A Tradição



"Integralist, political, literary and artistic bimonthly"

During the sixteen years that elapsed between the implantation of the Republic and the military coup of 1926, which opened the door to the emergence of a lasting dictatorship, many were the aspects of social and political turmoil that asked distinguished men to make a personal commitment to public life at the time. The periodical publications of this First Republic are thus true mirrors of the various doctrinal-partisan struggles and the conflicts between eminent personalities.

In this sense, A Tradição is a hybrid, a publication whose subtitle clearly defines the content (and its time): 'Bimensário Integralista, Politico, Literário e Artístico'.

Its name points, moreover, in a concrete direction: here the values ​​of an old regime are respected. This is not a typical modernist magazine, with its iconic visual grammar, starting with the cover, which has a very identifiable line (in fact, the cover is non-existent in this brochure).

Its political affiliation is clear from the first text, authored by Alberto Monsaraz, a famous integralist who had fought for the defense of the monarchy, even after the 5th of October 1910. The 2nd Count of Monsaraz praises the magazine, positioning it in the Portuguese Integralismo, and speaking of its director in the following way: "Tradition, written by students, including Cordeiro Ribeiro [who] has already, with less than 20 years, 5 prisons in defense of his beliefs, is another decisive assurance that our hopes are not in vain, nor has this propaganda of unrepentant reactionaries been ineffective." (p.4).

As is also customary in publications in this lineage, its pages clearly serve to stimulate its promoters, that is, the members of the board, without any scruples. On page 5, in a section entitled "Echos d'arte", which refer to important events and publications, Alfredo de Freitas Branco, editor-in-chief of A Tradição, a fierce opponent of the republican regime and who would sign several books under his aristocratic title (Viscount of Porto Novo), speaks of the Futurist Conference, by Almada Negreiros, in a very harsh way ("a futurist conference, whose appreciation has no place here, since futurism is just a 'blague'...”) In the next section, Armando da Silva, the magazine's editor, publishes a very favorable review of Freitas Branco's most recent book (Charcos, Editora Casa Ventura Abrantes. A real contradiction when the first piece presented in "Echos d'arte" would be precisely against a concert by Ruy Coelho, not even talking about the concert itself, and accusing it of lack of 'moral suitability'...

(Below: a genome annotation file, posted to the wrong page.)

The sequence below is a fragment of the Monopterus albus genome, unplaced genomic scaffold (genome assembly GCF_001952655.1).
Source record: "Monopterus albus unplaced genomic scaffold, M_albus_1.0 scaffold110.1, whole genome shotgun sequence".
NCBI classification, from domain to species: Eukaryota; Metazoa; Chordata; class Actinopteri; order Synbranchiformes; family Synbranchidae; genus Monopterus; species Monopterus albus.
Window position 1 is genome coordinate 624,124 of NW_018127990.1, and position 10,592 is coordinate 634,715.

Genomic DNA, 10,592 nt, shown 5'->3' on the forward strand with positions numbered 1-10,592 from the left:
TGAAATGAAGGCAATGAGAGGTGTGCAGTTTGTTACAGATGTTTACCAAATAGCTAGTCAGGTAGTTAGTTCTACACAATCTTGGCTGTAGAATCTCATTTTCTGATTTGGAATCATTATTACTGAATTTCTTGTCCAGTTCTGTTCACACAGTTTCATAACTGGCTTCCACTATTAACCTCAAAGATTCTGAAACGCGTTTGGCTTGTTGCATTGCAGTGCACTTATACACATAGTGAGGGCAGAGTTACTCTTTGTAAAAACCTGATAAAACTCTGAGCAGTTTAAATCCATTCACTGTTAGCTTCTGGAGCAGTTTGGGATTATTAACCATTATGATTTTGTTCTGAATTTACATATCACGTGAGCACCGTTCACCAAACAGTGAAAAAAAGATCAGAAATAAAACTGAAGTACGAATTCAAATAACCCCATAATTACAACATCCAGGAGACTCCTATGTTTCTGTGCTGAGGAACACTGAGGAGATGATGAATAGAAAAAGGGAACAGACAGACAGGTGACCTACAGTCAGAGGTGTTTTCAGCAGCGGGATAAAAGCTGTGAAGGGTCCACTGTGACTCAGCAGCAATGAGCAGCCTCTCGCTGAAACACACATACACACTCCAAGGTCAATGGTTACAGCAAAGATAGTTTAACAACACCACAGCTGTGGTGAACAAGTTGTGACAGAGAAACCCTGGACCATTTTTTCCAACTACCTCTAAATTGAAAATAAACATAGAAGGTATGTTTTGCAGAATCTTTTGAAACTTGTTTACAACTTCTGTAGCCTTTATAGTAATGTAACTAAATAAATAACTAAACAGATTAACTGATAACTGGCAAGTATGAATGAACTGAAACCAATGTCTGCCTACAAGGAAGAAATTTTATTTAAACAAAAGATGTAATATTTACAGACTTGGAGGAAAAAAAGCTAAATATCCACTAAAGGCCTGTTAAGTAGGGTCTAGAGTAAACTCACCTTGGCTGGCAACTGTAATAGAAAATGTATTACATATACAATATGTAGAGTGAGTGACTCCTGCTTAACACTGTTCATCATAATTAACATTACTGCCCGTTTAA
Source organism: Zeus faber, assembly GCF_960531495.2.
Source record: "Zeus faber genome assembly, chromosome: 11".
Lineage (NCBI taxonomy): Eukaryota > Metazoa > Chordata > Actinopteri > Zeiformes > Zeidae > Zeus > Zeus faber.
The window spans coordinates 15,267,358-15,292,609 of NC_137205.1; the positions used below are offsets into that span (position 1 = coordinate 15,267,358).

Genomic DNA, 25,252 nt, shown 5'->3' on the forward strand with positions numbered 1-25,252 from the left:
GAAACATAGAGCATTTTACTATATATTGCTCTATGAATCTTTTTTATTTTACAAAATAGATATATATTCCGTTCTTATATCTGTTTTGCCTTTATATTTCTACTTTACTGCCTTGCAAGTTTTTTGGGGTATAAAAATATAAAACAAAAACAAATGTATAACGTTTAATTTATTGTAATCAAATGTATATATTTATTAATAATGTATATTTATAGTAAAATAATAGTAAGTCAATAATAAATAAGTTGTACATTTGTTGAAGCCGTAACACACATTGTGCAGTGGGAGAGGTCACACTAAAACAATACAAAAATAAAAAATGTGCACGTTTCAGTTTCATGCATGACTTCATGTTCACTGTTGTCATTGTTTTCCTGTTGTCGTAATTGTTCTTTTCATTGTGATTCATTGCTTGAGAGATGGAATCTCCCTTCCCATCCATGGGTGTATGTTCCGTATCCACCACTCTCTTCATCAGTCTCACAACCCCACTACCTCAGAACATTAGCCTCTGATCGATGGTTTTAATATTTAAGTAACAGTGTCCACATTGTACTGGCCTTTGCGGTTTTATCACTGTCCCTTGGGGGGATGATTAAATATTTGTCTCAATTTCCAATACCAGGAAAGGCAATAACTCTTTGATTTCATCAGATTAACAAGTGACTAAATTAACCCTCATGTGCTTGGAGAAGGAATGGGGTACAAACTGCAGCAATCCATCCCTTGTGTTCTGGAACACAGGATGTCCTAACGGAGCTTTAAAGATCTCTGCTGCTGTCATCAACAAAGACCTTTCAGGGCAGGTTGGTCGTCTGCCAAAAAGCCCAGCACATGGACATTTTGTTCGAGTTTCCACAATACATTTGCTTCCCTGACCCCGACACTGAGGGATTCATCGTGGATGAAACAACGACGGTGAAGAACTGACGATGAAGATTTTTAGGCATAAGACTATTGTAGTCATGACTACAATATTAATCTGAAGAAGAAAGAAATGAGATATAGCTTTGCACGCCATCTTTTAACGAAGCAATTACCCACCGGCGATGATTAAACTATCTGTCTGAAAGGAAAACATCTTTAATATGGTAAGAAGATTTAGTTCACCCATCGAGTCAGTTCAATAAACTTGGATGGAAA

On the other hand, and regarding to the literary review, A Tradição, also as would be customary in these periodicals, refers to the titles received and recently published. This first issue speaks of the work of João Cabral do Nascimento, which Fernando Pessoa had already mentioned in the last text of Exílio (1916) where he theorized Sensacionism, As três princesas mortas num palácio em ruínas. Once again, such an attitude favored an integralist author, even more if we think that he is going to replace Alfredo de Freitas Branco in the second and last issue of the magazine, when the Viscount of Porto Novo decides to enlist to fight in the 1st World War. In that same initial issue (May 15, 1917), the only literary text of the magazine is by him, being a conservative sonnet, on "A Voz Longínqua da Raça". And as expected, it is in this second issue (of June 9, 1917) that Armando da Silva writes about the new editor-in-chief's book. It should also be noted that, in this second issue, more literary texts are published, not only by the main editor (“Sonetilhos”), but also by Afonso Lopes Vieira, a renowned writer in that perio (in the pages of A Tradição there is also a review of his recent Ilhas de Bruma).

With regard to the visual aspect of the magazine, it is worth noting the absence of any illustration, which further confirms the austere and political nature of the publication, only presenting, on the back of the cover, the effigy of Portuguese Integralism (Integralismo Lusitano), with its motto: a pelican with the inscription "Pola Grei and Pola Lei" [sic].



Ricardo Marques